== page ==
Module 4 Reading: Lithography and Presses

Oct 23

I found the descriptions of the innovations in printing to be very interesting this module. While we had already read about hand presses, it wasn’t until our reading about the “battle” between traditional letterpresses and chromolithography that I took a deeper interest in how these different methods work.

I know that letterpresses are pretty limited in what they can do, but I still think the results can look great. I found some modern versions of the hand press for pretty cheap on dickblick.com, and a quick search on the Internet yielded some neat modern pieces others have made. Some printers are making dies from digital fonts and then pressing them on paper–it reminds me of William Morris’ reimaginings of Renaissance-era typography. If I decide to get a press, though, I would be more excited about creating with wooden dies.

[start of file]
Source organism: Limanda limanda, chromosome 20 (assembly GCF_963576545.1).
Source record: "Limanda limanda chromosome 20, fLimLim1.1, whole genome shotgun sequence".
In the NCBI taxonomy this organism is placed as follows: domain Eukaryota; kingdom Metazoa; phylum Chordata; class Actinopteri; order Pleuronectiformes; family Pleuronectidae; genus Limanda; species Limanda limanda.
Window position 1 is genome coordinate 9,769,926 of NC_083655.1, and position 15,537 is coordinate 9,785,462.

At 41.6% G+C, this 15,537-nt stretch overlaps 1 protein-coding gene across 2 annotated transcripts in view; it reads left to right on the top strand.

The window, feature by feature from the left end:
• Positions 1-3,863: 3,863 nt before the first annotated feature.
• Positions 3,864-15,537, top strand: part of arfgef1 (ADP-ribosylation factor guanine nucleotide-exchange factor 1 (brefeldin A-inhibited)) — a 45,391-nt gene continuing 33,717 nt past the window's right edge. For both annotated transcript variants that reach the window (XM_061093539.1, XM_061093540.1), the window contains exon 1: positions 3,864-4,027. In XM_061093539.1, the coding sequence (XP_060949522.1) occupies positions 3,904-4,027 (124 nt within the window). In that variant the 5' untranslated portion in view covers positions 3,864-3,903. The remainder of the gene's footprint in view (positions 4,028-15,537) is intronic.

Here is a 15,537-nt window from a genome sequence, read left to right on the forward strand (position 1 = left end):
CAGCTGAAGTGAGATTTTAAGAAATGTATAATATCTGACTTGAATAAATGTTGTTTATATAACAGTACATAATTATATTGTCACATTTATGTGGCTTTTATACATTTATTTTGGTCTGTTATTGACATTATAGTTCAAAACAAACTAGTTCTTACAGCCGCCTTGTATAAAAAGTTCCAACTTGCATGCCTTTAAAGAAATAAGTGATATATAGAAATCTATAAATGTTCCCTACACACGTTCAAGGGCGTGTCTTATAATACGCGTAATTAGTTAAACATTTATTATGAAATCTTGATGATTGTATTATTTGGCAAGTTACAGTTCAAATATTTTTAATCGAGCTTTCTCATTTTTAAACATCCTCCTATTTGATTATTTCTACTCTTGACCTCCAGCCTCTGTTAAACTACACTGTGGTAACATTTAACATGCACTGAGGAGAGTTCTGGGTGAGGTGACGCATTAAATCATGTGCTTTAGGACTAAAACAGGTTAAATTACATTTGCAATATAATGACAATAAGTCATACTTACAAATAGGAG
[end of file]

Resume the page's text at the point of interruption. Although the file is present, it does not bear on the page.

Source: mcescher.com

Source: mcescher.com

My interest was also piqued when the method of lithography was described. It’s one of those methods that seems like it should have been discovered centuries ago. It’s so intuitive to use oil-based ink to create prints on wet stone, and it makes me wonder why I didn’t think of it! M.C. Escher was a lithographer, but I never knew what that meant until now. It makes his works so much more amazing to know how they were made.

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